Paul: I think that there could be a market for a program like Mystery Theater, but unfortunately not on the air. Which is sad, because I love the technical simplicity of Radio Broadcasts in comparison with the Internet Infrastructure. But unless someone drops The Big One on the dozen or so Server Farms around the world that the Internet depends on, the 'Net will be the big kid on the block for a long time. Audio Drama have the potential to get big again for similar reasons that Radio Soap Operas got big in the 30's: it is cheap to produce very entertaining programs that can be enjoyed while multi-tasking, whether it is washing the dishes, mowing the lawn, commuting to work, working out, or hiding under the covers with a flashlight and an MP3 player getting scared before falling asleep.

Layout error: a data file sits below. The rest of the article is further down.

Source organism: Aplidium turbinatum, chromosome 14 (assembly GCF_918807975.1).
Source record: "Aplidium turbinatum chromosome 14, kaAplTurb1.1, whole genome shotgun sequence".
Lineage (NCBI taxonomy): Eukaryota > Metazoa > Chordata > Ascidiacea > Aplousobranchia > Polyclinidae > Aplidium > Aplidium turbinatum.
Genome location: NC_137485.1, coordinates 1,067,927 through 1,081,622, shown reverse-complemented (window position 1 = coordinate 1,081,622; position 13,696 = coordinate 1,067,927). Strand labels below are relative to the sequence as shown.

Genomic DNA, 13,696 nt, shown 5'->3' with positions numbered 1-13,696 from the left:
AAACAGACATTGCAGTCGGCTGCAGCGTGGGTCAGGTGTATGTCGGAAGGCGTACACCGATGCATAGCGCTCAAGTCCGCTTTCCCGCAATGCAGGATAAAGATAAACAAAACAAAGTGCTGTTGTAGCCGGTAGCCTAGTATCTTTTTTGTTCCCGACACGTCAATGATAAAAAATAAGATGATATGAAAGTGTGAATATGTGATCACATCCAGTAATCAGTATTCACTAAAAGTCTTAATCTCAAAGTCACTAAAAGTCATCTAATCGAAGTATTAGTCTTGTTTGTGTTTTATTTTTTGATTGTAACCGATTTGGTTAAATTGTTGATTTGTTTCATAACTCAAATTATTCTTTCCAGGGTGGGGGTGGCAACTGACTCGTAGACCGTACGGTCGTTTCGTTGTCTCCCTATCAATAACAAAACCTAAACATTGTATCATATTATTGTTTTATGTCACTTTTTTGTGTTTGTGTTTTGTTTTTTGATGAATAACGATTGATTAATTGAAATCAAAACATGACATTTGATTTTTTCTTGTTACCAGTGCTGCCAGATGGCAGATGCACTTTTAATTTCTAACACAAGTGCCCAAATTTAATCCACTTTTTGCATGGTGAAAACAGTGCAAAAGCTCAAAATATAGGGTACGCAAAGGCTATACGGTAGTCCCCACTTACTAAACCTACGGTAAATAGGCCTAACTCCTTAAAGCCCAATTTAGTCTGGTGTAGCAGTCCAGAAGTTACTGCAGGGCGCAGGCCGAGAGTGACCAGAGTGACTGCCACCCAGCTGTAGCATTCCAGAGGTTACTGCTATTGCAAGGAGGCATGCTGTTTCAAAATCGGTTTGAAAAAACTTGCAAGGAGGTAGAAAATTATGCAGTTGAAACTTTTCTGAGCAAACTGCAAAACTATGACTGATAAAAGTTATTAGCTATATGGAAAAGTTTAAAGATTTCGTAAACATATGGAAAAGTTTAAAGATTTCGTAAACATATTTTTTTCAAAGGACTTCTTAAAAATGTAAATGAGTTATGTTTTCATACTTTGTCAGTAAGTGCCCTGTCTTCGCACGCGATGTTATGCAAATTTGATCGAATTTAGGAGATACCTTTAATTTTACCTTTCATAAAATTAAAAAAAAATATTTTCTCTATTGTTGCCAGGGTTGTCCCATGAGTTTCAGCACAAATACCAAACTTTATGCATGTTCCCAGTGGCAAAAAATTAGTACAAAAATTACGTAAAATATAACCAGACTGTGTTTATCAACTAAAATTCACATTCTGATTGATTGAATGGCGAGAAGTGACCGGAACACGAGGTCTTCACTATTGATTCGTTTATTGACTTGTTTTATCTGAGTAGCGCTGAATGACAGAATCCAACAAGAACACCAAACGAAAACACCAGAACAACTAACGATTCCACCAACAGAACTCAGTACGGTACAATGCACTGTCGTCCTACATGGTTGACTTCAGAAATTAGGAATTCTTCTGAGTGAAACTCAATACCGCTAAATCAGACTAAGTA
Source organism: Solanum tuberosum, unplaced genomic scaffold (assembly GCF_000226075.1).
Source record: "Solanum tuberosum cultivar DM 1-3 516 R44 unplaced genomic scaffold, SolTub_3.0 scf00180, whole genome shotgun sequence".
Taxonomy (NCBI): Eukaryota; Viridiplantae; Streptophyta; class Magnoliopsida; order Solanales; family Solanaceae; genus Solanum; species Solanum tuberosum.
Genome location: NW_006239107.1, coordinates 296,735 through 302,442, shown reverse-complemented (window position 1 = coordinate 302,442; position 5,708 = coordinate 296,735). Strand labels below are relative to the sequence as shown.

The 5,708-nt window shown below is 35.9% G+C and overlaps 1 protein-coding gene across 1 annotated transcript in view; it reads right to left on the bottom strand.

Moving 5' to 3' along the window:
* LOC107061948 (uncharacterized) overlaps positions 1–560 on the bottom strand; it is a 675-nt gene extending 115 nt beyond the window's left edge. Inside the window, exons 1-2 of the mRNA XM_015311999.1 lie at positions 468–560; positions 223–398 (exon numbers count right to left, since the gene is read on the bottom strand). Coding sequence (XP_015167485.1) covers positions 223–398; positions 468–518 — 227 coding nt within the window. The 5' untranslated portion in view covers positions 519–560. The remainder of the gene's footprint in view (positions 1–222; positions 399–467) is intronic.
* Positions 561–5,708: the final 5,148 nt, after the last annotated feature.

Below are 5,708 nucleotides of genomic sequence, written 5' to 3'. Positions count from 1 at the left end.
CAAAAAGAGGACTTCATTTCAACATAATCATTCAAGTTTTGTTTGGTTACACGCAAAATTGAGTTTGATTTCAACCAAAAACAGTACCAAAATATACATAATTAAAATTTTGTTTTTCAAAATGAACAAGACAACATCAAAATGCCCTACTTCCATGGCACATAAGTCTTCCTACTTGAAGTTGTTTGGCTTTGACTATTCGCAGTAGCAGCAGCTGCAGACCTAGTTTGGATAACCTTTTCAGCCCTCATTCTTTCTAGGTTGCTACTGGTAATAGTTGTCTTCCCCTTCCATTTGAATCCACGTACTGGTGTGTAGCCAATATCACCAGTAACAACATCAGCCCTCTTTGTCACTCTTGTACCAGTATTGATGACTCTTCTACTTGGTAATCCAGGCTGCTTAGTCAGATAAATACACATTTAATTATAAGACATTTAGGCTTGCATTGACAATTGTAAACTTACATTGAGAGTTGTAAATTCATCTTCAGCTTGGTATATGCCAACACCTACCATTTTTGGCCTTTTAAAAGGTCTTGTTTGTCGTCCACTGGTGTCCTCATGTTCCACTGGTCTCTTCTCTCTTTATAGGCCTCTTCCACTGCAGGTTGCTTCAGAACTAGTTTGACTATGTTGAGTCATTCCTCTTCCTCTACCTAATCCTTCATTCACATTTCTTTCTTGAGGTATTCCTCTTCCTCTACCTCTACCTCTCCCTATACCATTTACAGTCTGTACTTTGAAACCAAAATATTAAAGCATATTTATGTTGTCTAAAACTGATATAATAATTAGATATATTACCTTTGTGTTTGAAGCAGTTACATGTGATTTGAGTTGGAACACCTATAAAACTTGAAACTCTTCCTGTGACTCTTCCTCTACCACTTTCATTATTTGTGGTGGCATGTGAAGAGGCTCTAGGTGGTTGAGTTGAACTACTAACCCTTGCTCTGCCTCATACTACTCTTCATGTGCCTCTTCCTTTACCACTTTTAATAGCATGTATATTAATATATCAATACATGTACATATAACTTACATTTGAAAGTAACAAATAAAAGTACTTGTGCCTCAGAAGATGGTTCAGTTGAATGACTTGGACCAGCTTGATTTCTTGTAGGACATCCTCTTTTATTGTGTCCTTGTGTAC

OTR BUFFET: Thanks Paul for the time and the answers!

[Many thanks to friends Jon at OTRCat, Larry Gassman (Same Time, Same Station) and "Boston Blackie" for helping provide questions.]

©Jimbo 2010/2011


  1. Enjoyed the interview. I have great respect for CMT and enjoyed listening to it when it was on the air. I liked H.G. Marshall as the narrator and the background music behind him. The music sort of reminds me of the one behind Johnny Dollar.

    Paul did remind me that some of the stars of the show were on soap operas during the day. I had forgotten about that. I know Ralph Bell and Mason Adams were on a lot on Gangbusters. I always thought Terri Keane had a sexy voice on the show. Never knew what she looked like until she appeared on the soap "All My Children."

  2. Mason Adams had quite a long career as he started when he was a youngster.

    I recall him playing on the Lou Grant TV show (I seriously don't even know the name of that show, where Grant played an editor or a reporter - I forget) and Adams was probably in his late 60's on that show.

    As a kid, Adams was on Superman and other radio.

  3. Believe it or not, I recall that show being called "The Lou Grant Show." Mason Adams was his boss.